I read a lot of blogs and I talk to a lot of bloggers and one thing that always comes up, in conversation or just mentioned on social media and Facebook groups is changing blog name, changing theme or tweaking their header.
There are things on a blog that will make or break it – some names an easily be outgrown – like my old Redhead Babyled, a name I didn’t think about at all before I chose it. A theme can get bogged down and sluggish and difficult to navigate. Header images can date, with many bloggers now opting for simple text headers for more longevity.
But, if your blog name is fine, your theme is fine and your header works – why keep changing things? Why keep tweaking? Instead, that time could be used elsewhere, to do that ever growing to-do list or to create more content. To write posts that you love to write about, things you want to share and add photos that really illustrate your writing and help readers engage with your posts.
If a blog is hard to read, slow to load, and never has a photo on it then I would, personally, find it hard to read no matter how amazing the content is. But, on the other hand, your blog may look amazing and be really slick and professional but if it’s full of fluff and nothing of substance then I would find it hard to find something worth reading.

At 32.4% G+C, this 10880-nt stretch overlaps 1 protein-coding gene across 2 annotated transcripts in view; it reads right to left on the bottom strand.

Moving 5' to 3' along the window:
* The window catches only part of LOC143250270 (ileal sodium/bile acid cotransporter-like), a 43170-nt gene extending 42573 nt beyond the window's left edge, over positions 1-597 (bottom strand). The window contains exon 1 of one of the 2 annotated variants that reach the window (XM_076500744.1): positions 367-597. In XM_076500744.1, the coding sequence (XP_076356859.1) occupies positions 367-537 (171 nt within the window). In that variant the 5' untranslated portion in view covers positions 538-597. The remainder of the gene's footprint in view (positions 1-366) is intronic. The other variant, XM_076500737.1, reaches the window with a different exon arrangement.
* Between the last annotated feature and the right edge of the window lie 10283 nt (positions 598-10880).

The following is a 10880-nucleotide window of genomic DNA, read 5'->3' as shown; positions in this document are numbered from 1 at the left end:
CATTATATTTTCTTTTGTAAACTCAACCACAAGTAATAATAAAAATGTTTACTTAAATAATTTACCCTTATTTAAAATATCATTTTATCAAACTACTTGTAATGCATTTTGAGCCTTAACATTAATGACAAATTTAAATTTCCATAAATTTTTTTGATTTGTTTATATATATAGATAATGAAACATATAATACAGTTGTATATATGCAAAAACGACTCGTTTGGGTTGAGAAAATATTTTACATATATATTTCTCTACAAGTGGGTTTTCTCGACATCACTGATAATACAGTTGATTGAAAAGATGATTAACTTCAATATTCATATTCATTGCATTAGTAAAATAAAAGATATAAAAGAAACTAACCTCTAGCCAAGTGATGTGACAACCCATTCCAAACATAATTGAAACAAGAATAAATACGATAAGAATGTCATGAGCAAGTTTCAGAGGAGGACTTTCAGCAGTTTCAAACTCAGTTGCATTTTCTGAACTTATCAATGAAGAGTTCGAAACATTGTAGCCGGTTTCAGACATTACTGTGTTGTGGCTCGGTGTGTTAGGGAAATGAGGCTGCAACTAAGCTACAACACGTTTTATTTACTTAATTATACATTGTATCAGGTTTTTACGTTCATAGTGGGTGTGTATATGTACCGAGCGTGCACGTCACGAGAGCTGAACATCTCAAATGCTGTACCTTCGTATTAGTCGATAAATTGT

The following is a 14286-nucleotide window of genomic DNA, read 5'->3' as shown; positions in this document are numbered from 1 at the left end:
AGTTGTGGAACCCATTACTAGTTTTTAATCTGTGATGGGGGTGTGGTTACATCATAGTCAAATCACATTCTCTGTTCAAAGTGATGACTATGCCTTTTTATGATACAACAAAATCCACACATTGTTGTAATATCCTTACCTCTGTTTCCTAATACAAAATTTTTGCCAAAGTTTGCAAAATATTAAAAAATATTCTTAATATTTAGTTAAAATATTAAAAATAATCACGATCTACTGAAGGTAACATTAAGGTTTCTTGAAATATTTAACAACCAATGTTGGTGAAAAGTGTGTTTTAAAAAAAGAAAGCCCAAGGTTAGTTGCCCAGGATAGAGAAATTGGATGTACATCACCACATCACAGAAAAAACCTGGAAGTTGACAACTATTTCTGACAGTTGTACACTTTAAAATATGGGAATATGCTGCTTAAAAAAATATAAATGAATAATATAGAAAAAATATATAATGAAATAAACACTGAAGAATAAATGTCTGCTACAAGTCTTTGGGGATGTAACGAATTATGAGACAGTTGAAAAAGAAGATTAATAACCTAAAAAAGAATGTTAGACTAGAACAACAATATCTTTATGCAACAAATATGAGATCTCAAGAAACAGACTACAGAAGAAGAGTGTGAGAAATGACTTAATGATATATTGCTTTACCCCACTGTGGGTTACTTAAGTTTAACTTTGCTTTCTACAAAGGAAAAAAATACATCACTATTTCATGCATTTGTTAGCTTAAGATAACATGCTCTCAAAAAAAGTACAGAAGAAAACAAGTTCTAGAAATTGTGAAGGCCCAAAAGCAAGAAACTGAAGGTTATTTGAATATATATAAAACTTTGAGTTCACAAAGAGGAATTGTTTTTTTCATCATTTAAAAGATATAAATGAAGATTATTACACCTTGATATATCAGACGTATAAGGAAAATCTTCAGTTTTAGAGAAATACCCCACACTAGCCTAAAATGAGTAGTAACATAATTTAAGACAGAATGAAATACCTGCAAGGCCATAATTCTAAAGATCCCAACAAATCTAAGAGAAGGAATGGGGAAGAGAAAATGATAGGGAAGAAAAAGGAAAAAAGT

Blogging has always been about writing and I always stress to people that if they have something to write about – start a blog. But, that blog doesn’t have to be the most professional looking blog to have dedicated readers – it just has to have posts that say something – and that people love to read.
So, make your blog a space you are happy with. Find a theme that works and then focus on the writing. You may want to change your header every few months or change your colour scheme but if you find that you’re tweaking your blog every week then maybe your efforts could be better used elsewhere.
Some of my favourite blogs – Going on an Adventure, Mummy Adventure, The Brick Castle, Twinderelmo – have had the same theme and branding for literally years and whether they are the right theme for them, and whether they are happy with them or not – they work. They’re easy to read and they are perfectly fine for the majority of readers. Brands work with them, people read what they write and they just keep writing.
If it isn’t broke – don’t fix it and instead focus on the writing. If you’re new to blogging – get a theme that works, at least for now – and write. Then, a few months in, a year in, whenever, make the theme something that you love and then just keep writing. Nothing else really matters.